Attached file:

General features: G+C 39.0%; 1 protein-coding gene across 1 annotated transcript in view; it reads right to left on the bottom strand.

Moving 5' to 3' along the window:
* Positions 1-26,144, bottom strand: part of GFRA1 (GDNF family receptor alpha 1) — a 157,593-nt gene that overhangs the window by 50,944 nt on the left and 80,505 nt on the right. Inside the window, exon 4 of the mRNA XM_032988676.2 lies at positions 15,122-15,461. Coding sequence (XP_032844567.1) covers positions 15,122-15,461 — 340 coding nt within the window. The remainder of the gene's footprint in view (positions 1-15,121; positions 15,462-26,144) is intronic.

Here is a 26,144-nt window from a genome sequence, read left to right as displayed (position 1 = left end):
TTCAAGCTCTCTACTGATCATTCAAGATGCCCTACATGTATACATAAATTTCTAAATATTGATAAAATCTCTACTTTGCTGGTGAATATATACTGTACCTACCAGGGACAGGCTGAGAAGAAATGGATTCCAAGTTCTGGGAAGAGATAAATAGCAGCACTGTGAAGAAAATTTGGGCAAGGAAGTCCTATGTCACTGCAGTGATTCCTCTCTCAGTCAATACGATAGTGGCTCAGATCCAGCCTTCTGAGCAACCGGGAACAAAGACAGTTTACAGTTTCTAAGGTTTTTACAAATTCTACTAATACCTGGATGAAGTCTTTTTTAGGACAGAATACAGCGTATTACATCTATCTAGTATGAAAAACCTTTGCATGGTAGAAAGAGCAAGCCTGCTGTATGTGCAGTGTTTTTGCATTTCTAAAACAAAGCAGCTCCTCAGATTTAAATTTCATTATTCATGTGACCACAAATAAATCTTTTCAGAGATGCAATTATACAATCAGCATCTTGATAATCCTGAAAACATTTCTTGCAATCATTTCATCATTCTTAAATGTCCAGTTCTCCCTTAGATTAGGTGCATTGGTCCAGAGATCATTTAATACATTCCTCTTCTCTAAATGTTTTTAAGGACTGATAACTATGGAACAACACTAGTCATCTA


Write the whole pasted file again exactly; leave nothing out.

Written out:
General features: G+C 39.0%; 1 protein-coding gene across 1 annotated transcript in view; it reads right to left on the bottom strand.

Moving 5' to 3' along the window:
* Positions 1-26,144, bottom strand: part of GFRA1 (GDNF family receptor alpha 1) — a 157,593-nt gene that overhangs the window by 50,944 nt on the left and 80,505 nt on the right. Inside the window, exon 4 of the mRNA XM_032988676.2 lies at positions 15,122-15,461. Coding sequence (XP_032844567.1) covers positions 15,122-15,461 — 340 coding nt within the window. The remainder of the gene's footprint in view (positions 1-15,121; positions 15,462-26,144) is intronic.

Here is a 26,144-nt window from a genome sequence, read left to right as displayed (position 1 = left end):
TTCAAGCTCTCTACTGATCATTCAAGATGCCCTACATGTATACATAAATTTCTAAATATTGATAAAATCTCTACTTTGCTGGTGAATATATACTGTACCTACCAGGGACAGGCTGAGAAGAAATGGATTCCAAGTTCTGGGAAGAGATAAATAGCAGCACTGTGAAGAAAATTTGGGCAAGGAAGTCCTATGTCACTGCAGTGATTCCTCTCTCAGTCAATACGATAGTGGCTCAGATCCAGCCTTCTGAGCAACCGGGAACAAAGACAGTTTACAGTTTCTAAGGTTTTTACAAATTCTACTAATACCTGGATGAAGTCTTTTTTAGGACAGAATACAGCGTATTACATCTATCTAGTATGAAAAACCTTTGCATGGTAGAAAGAGCAAGCCTGCTGTATGTGCAGTGTTTTTGCATTTCTAAAACAAAGCAGCTCCTCAGATTTAAATTTCATTATTCATGTGACCACAAATAAATCTTTTCAGAGATGCAATTATACAATCAGCATCTTGATAATCCTGAAAACATTTCTTGCAATCATTTCATCATTCTTAAATGTCCAGTTCTCCCTTAGATTAGGTGCATTGGTCCAGAGATCATTTAATACATTCCTCTTCTCTAAATGTTTTTAAGGACTGATAACTATGGAACAACACTAGTCATCTA